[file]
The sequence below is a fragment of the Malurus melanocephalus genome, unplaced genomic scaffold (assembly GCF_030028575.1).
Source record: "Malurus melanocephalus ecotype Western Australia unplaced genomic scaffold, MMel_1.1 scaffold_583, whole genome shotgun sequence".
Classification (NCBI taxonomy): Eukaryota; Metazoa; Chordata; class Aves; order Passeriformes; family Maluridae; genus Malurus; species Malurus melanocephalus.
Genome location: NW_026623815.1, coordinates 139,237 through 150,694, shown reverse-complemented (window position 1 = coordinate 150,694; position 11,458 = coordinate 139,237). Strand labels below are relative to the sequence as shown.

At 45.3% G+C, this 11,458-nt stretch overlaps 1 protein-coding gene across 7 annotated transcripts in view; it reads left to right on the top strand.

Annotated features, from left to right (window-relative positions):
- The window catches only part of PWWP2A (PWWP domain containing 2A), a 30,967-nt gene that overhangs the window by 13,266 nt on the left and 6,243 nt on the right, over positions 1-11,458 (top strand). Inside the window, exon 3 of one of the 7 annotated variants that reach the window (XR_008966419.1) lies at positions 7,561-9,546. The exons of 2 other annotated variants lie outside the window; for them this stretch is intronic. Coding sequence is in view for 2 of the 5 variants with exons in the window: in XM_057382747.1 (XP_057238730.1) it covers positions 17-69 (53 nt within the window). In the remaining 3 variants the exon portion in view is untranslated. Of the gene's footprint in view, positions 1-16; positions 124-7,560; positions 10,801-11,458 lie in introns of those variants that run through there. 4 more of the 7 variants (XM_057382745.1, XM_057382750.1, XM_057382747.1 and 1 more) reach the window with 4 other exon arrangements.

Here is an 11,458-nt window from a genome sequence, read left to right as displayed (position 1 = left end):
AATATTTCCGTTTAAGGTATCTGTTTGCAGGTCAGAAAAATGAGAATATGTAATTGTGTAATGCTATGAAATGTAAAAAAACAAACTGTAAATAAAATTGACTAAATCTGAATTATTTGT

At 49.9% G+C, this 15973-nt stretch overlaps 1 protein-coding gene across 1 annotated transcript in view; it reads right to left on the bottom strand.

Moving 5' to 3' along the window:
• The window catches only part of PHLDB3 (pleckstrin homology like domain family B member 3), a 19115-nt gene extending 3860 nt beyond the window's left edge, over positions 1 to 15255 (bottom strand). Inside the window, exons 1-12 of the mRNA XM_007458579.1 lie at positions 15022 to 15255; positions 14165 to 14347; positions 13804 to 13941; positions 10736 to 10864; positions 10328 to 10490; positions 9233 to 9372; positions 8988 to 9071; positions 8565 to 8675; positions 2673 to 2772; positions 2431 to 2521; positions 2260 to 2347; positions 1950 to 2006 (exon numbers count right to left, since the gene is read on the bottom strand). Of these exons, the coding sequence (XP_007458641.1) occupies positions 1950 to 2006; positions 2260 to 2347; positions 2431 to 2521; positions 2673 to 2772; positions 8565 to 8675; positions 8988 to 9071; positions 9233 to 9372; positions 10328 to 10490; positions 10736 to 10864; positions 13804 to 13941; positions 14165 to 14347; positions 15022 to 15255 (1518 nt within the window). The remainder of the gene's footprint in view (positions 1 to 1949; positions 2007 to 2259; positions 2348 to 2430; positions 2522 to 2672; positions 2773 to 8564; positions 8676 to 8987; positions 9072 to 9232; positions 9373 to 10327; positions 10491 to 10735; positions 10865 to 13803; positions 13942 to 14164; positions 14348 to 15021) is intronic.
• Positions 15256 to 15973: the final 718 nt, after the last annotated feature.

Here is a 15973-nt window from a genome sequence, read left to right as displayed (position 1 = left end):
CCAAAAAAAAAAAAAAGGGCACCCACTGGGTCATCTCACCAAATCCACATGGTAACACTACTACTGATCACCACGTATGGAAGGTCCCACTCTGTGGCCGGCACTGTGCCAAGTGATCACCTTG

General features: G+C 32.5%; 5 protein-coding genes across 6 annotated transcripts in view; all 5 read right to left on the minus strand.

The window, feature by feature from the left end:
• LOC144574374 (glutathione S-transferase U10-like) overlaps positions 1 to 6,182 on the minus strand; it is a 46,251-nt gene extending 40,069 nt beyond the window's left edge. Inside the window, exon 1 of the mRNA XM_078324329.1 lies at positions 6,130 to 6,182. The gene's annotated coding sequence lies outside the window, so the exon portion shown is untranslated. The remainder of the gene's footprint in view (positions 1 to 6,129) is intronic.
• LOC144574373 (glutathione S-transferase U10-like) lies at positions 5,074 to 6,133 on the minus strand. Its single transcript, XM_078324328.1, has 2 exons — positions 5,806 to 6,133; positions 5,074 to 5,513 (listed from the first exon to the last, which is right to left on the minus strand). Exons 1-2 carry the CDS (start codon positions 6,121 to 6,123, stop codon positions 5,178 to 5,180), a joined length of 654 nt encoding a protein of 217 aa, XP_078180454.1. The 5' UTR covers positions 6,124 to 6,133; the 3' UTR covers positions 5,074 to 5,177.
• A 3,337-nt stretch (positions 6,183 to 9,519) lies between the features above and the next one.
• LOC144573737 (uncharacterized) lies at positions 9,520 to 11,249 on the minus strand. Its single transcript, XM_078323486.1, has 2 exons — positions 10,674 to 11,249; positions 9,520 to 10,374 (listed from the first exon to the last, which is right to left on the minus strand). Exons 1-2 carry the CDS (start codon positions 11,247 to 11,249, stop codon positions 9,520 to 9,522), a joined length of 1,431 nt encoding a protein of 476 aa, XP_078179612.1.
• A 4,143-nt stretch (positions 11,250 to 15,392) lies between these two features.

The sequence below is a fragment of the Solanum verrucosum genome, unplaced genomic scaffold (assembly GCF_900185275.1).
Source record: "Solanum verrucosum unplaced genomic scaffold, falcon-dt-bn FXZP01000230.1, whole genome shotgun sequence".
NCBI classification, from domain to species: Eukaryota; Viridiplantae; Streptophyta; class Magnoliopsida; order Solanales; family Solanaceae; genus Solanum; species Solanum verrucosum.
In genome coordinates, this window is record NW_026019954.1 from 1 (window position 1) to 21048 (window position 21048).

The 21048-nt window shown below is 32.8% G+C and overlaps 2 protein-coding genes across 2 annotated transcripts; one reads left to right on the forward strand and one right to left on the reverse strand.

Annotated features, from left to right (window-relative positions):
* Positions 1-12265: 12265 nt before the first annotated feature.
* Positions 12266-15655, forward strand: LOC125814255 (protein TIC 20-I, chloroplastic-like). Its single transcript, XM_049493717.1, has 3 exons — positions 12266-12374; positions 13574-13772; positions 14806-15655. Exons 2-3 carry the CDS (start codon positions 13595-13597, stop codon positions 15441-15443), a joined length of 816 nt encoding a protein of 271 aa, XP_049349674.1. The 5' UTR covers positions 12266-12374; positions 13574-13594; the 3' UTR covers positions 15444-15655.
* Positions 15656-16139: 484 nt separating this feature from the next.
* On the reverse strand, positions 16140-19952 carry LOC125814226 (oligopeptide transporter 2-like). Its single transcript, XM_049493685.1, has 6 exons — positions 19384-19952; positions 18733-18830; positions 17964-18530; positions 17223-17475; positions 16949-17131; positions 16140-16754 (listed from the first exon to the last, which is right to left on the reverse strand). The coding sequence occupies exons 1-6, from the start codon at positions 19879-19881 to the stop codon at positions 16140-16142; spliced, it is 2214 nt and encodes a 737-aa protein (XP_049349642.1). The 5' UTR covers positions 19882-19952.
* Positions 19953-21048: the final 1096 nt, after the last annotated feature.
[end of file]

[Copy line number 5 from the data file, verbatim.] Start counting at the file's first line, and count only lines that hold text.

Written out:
At 45.3% G+C, this 11,458-nt stretch overlaps 1 protein-coding gene across 7 annotated transcripts in view; it reads left to right on the top strand.